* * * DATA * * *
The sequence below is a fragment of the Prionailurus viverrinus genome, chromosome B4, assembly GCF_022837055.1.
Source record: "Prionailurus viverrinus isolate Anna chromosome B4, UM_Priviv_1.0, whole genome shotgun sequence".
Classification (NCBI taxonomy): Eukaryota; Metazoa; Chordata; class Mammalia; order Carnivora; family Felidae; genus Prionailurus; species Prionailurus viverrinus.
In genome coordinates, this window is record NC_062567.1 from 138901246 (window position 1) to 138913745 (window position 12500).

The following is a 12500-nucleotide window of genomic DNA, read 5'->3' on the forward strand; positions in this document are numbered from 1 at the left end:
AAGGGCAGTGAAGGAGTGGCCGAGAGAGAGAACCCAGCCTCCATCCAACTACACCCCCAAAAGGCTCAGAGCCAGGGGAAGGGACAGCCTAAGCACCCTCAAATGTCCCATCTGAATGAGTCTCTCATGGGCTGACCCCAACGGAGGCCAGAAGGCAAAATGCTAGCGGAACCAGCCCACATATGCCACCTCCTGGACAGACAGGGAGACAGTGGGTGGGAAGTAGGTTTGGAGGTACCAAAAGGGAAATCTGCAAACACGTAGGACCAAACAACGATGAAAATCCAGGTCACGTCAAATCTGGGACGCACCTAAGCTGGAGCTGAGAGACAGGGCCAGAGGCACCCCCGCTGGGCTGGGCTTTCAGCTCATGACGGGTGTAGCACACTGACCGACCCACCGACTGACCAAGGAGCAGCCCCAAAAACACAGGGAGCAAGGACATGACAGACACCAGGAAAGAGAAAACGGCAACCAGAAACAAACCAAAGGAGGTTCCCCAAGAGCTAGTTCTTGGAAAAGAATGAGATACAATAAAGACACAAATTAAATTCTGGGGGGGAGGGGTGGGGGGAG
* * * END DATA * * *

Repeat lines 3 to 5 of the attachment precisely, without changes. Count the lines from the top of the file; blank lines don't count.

Classification (NCBI taxonomy): Eukaryota; Metazoa; Chordata; class Mammalia; order Carnivora; family Felidae; genus Prionailurus; species Prionailurus viverrinus.
In genome coordinates, this window is record NC_062567.1 from 138901246 (window position 1) to 138913745 (window position 12500).

The following is a 12500-nucleotide window of genomic DNA, read 5'->3' on the forward strand; positions in this document are numbered from 1 at the left end: